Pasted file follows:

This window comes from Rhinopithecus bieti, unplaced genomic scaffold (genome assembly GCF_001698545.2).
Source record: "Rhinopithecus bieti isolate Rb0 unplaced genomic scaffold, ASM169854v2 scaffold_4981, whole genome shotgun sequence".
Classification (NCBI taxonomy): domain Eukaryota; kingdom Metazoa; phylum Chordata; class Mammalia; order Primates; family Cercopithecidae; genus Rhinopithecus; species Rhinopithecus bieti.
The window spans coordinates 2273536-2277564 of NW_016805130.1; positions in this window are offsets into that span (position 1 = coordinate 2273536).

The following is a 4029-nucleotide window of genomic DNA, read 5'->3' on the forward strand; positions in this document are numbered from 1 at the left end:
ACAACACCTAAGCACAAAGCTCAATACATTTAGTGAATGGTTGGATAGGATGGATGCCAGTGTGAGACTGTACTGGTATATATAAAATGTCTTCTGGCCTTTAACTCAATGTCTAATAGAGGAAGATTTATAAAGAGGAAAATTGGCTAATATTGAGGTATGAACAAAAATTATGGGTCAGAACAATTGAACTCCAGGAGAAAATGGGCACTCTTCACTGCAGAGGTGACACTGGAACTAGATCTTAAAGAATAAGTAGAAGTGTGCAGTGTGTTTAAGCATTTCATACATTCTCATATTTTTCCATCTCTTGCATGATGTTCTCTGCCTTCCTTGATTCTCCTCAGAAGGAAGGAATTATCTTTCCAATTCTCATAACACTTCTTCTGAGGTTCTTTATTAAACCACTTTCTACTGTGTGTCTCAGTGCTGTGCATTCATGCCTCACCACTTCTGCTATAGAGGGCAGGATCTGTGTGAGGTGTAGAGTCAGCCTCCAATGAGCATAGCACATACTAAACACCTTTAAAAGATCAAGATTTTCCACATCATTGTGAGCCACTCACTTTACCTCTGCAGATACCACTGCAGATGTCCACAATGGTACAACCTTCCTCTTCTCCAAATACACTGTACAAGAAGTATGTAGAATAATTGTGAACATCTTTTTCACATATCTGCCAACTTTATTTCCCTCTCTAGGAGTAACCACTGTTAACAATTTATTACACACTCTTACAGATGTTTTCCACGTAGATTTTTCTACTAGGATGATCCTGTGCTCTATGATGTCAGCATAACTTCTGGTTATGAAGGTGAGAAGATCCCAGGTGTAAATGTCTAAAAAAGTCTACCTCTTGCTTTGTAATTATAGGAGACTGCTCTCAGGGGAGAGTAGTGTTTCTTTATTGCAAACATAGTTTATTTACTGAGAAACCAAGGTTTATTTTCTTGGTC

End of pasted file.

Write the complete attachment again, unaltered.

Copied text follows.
This window comes from Rhinopithecus bieti, unplaced genomic scaffold (genome assembly GCF_001698545.2).
Source record: "Rhinopithecus bieti isolate Rb0 unplaced genomic scaffold, ASM169854v2 scaffold_4981, whole genome shotgun sequence".
Classification (NCBI taxonomy): domain Eukaryota; kingdom Metazoa; phylum Chordata; class Mammalia; order Primates; family Cercopithecidae; genus Rhinopithecus; species Rhinopithecus bieti.
The window spans coordinates 2273536-2277564 of NW_016805130.1; positions in this window are offsets into that span (position 1 = coordinate 2273536).

The following is a 4029-nucleotide window of genomic DNA, read 5'->3' on the forward strand; positions in this document are numbered from 1 at the left end:
ACAACACCTAAGCACAAAGCTCAATACATTTAGTGAATGGTTGGATAGGATGGATGCCAGTGTGAGACTGTACTGGTATATATAAAATGTCTTCTGGCCTTTAACTCAATGTCTAATAGAGGAAGATTTATAAAGAGGAAAATTGGCTAATATTGAGGTATGAACAAAAATTATGGGTCAGAACAATTGAACTCCAGGAGAAAATGGGCACTCTTCACTGCAGAGGTGACACTGGAACTAGATCTTAAAGAATAAGTAGAAGTGTGCAGTGTGTTTAAGCATTTCATACATTCTCATATTTTTCCATCTCTTGCATGATGTTCTCTGCCTTCCTTGATTCTCCTCAGAAGGAAGGAATTATCTTTCCAATTCTCATAACACTTCTTCTGAGGTTCTTTATTAAACCACTTTCTACTGTGTGTCTCAGTGCTGTGCATTCATGCCTCACCACTTCTGCTATAGAGGGCAGGATCTGTGTGAGGTGTAGAGTCAGCCTCCAATGAGCATAGCACATACTAAACACCTTTAAAAGATCAAGATTTTCCACATCATTGTGAGCCACTCACTTTACCTCTGCAGATACCACTGCAGATGTCCACAATGGTACAACCTTCCTCTTCTCCAAATACACTGTACAAGAAGTATGTAGAATAATTGTGAACATCTTTTTCACATATCTGCCAACTTTATTTCCCTCTCTAGGAGTAACCACTGTTAACAATTTATTACACACTCTTACAGATGTTTTCCACGTAGATTTTTCTACTAGGATGATCCTGTGCTCTATGATGTCAGCATAACTTCTGGTTATGAAGGTGAGAAGATCCCAGGTGTAAATGTCTAAAAAAGTCTACCTCTTGCTTTGTAATTATAGGAGACTGCTCTCAGGGGAGAGTAGTGTTTCTTTATTGCAAACATAGTTTATTTACTGAGAAACCAAGGTTTATTTTCTTGGTC